-ollege are all seniors, Gertrude M.
Veneklasen, William N. Deramus,
Carla E. Gilmore, Alfred L. Wilds,
Elinor L. Coles, Thomas H. Weller,
Alfred J. Berger, John A. Babington,
Siegfried H. Levy, Barbara E. Mil-
ler and Hyman Zapakie.
Other literary college students
elected are Murray E. Satz, Arthur
W. Ralston, Jack Lapides, Richard
B. Maxwell, Arthur Argoff, Dan K.
Cook, Mary Margaret Duggan, Earl
C. Townsend, Jr., Louis F. Mikulich,
Henry N. Baldwin, Cecil F. Poole,
George J. Lerner, Ann Agatha Hardy,
Florence E. Harper, Myra E. Schwan,
Jean MacGregor, Richard E. Cross,
Viola B. Goin, Harry R. Bethke,
Kathleen MacIntyre, Helen M. Houck,
Milton A. Kramer, Robert O. Thom-
as, David Landau, Edward J. Ruff,
Irving L. Sperling, Ruth M. White,
and Betty Greve.
In the College of Engineering the
society elected Frederick J. Newberg,
John H. Beyer, Richard F. Cooper,
John R. Kane, Jack H. Sheets, An-
drew W. Orr, Jr., Rupert B. Bell,
Kenneth C. Mosier, Louis D. Smullin,
John L. Cramer, William H. Eason,
Daniel L. Mulholland, Claude E.
Shannon, and Hayden Evans.

In the Graduate School those chos-
en were Paul H. Bremer, Helen M.
Loomis, E. O. Kirkendall, Mrs. Mary
Carty Rogers, Thryphena Humphrey,
A. C. Muellrer, K. C. Lee, C. B. Eghoff,
Gennady Kosalapoff, W. H. Huang,
Lynn M. Bartlett, Gretchen Mueller,
B. W. Rottschafer, Claire Douglas,
Marie I. Rasey, Judson W. Foust.
Francis E. Lord, Cecil V. Millard,
George R. Anderson, Helen E. Flynn,
Jack A. Morton, Miklos Heteneyi,
Jean C. Curtis, Elizabeth H. Chap-
man, Jenneth W. Dow, Leslie J. H.
Brock, William L. Wannenacher,
Lorna L. Trott, Andrew D. Osborn,
and Clark F. Norton.
Phi Kappa Phi also has chosen inj
the Graduate School L. G. Nelson.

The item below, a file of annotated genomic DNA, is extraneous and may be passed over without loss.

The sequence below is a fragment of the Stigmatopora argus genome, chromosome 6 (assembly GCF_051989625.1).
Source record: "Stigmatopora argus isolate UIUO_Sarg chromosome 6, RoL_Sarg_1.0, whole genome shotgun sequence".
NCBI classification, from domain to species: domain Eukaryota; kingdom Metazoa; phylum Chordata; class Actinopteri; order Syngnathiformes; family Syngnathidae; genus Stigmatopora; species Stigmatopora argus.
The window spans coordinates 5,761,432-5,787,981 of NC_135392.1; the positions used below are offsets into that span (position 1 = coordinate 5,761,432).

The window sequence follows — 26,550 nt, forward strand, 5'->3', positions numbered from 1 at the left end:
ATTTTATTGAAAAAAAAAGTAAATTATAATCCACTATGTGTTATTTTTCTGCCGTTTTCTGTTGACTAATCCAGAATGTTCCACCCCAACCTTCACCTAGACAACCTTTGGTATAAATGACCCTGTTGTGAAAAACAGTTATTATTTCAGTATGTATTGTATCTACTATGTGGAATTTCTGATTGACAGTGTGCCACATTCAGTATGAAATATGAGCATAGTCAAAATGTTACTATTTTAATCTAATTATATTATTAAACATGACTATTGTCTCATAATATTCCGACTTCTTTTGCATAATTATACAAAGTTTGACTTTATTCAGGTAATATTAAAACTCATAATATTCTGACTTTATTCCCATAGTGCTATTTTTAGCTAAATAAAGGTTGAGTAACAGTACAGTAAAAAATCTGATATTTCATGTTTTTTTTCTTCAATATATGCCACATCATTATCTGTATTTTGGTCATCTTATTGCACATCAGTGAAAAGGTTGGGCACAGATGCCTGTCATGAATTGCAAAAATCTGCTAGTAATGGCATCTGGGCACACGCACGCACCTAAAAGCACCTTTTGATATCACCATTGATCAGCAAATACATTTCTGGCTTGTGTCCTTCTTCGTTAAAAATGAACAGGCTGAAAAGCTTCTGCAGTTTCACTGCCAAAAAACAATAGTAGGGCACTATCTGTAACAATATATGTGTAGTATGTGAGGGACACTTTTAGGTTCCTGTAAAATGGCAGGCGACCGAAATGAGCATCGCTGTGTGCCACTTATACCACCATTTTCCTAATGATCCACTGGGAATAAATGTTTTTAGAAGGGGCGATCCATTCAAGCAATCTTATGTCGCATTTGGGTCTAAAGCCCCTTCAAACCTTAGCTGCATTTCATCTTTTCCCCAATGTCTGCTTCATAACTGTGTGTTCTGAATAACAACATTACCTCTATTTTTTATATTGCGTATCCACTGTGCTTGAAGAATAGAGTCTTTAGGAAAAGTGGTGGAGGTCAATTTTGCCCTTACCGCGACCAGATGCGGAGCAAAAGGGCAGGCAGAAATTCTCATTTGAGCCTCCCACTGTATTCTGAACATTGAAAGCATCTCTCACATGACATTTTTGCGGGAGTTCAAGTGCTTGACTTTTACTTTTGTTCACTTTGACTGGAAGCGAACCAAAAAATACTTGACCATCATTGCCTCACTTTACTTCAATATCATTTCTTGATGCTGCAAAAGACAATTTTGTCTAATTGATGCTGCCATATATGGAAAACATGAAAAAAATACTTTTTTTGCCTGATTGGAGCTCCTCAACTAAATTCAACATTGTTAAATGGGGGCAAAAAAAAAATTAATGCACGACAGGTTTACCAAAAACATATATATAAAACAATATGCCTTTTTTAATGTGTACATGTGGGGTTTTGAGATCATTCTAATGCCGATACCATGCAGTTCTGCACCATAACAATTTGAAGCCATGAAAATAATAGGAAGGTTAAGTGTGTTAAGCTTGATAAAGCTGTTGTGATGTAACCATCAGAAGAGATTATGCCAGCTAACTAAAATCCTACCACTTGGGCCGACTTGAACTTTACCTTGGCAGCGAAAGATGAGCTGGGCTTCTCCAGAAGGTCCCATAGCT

V. A. Scanio, Arthur C. Turgeon,
Henry K. Ransom, George L. Web-
ster, Lester H. Phillips, Arthur E. Se-
cord, Edwin C. Mack, Harold A. Gib-I
bard, Ching-Kun Yang, Esther M.
Whitney, Reeve M. Bailey, Carl E.
Hoffman, Quin F. Curtis, Gustave J.
Vogel and Fred A. Beeler.
Other students chosen were Her-
bert W. Stevens, '36A, Frederic W.
Wilson, '36M, Virgil D. Shepard, '36M,
Gordon F. Glair, '36D, Leonard F.
Klausmeyer, '36D, Erwin C. Moessner,
'36Ed, K. L. Nielson, '36Ed, Lena
Laude Schermann, '36Ed, Garnet P.
Waggoner, '36Ed, Garrett C. Van de
Riet, '36BAd., Herbert D. Soper,I
'36BAd, Mary Jane Clark, '36SM,
William J. Lichtenwagner, '36SM,
John Mosajgo, '36SM,

0:00 -WJR Buck Rogers,
WWJ Ty Tyson.
WXYZ Contrast in Music.
CKLW Omar.
6:15- WJR Junior Nurse Corps.
WWJi Dinner Music.
WXYZ Sophisticated Rhythm-
CKLW Joe Gentile.
6:30----JR Duncai1Moore.
WWJ Newscast.
WXYZ Day in Review.
CKLW Melody Lane.
3:45 -WJR Hot Date.; in history.
WWJ Musical momentis.
wXYZ Lowell Thomas.
CKLW Song Recital.
7:00-WJR Myrt and Mar 'e.
WWJ Amos and Andy.
WXY Harry R man.s
CKLW Phil Marley's Music.
7:15--WJR Jimmie Allen.
WWJ Speakers: Evening Melodies.
WXYZ Rex Battle's Music.
7:30---WJR ,lack Randolpli.
WXY Z Lone Ranger.
CKLW Variety Revue.
74 WJR Boake Carter.
WWJ Roy alists.
t:00---WJR Lennie Hayton's Music: Guest
Stars